Fox Cities Performing Arts Center’s Reimagined Season

by Jim Romenesko

When Joni Mitchell sang “You don’t know what you’ve got ‘til it’s gone,” no one could have predicted how sharply we’d feel the sentiment fifty years later during the Covid crisis.

For many of us, the Fox Cities Performing Arts Center’s pandemic-forced “extended intermission” is high on the list of things impacting our quality of life during the pandemic.

Maria Van Laanen, Fox Cities P.A.C. president has a deep understanding of the sense of loss that audiences, employees, volunteers, and performers are feeling.  “Even in a sea of patrons, performers connect with the audience…that’s what people miss,” she said.

And those connections aren’t forged only during the performance.  The ushers, box office personnel and others on the P.A.C. team are also dearly missing the experience of serving the community and performing companies at the world-class venue.

“Hosting three hundred fifty to four hundred events per year means spending a lot of time together,” she said.  “We all thrive on serving and get so much energy from sharing the excitement of the performances with our artists and audiences.”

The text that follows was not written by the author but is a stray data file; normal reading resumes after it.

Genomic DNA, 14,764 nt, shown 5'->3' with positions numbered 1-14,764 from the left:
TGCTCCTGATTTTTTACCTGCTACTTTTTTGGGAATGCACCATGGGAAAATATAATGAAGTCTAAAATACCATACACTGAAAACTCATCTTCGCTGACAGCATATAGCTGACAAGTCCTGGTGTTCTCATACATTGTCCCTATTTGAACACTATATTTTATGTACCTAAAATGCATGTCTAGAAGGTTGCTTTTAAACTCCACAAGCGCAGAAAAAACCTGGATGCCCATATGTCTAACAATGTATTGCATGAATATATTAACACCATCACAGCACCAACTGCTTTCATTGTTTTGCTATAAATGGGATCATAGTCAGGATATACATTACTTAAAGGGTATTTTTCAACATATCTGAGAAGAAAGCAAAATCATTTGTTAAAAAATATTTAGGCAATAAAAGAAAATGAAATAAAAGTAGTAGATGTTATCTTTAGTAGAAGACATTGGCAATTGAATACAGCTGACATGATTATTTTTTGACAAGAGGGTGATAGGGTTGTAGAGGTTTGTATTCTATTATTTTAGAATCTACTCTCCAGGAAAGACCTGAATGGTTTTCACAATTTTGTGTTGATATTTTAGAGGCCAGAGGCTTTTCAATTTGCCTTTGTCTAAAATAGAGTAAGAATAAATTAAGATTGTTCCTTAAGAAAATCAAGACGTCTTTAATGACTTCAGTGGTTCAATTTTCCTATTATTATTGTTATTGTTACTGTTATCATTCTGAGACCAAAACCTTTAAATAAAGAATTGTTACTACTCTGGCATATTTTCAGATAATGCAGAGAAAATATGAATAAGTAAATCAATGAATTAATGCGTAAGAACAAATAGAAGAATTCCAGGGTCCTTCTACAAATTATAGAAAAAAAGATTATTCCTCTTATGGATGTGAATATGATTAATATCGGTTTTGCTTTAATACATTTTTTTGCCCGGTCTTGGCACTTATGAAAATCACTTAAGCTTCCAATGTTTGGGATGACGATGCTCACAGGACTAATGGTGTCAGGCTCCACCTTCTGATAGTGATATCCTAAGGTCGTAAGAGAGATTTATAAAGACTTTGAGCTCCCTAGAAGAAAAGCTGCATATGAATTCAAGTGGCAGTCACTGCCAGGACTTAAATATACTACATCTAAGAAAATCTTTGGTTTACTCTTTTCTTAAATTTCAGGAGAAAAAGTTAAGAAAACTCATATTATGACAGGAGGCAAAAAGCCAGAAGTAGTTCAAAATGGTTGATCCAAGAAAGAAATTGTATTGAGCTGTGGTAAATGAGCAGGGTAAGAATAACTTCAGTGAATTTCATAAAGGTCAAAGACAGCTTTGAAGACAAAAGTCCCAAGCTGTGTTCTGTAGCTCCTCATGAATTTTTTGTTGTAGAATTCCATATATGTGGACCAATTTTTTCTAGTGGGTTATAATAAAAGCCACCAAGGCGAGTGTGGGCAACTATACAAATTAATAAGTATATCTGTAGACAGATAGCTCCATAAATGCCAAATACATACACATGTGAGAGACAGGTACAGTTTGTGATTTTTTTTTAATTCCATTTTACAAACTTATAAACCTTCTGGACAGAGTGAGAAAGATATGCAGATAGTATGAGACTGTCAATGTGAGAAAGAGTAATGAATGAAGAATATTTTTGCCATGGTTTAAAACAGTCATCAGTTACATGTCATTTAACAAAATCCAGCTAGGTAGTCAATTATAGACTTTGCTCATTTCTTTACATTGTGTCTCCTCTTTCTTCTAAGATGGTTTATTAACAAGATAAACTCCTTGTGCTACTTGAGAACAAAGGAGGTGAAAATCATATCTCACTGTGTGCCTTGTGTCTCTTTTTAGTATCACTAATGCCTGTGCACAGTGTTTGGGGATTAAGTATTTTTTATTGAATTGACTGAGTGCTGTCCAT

But the details involved in raising the curtain on a season of top national acts and touring productions after a global performing arts shutdown are almost unfathomable.   

Van Laanen noted some of the challenges. “The artists must be comfortable, not only performing in a venue with a large crowd, but also touring the country while keeping safe. Artists who perform one-night concerts must commit to fifteen to twenty weeks on the road, and bigger tours need at least double that time.”  Add to that a substantial number of international acts and you get an idea of the concerns that must be addressed before a tour can even be considered.

Then there are the government regulations, constantly updated in response to the ever-changing circumstances of the pandemic.  There are so many people involved in making a touring performance happen that, even if regulations allow for fifty people to gather, “The show would never make it off the trucks,“ Van Laanen said.  

And, indicative of Appleton’s stature in the touring world, the P.A.C. president is taking a national leadership role in addition to captaining the local ship.  

A national coalition called Road Producers and Presenters has created the “Opening the Road Task Force” to determine the needs of the four most complex shows currently touring. These experts posit that, by determining the standards needed for venues to successfully host these gargantuan productions (“Frozen,” “The Lion King,” “Wicked,” and “Hamilton”), the procedures for less complex shows and concert events can be set.  Van Laanen is chairing “Team Frozen.”  “We have a voice at a very large table,” she said.

Despite the numerous obstacles to re-opening, Van Laanen sums up the strength and determination shared by so many in the arts community: “We’ll be back,” she stated confidently.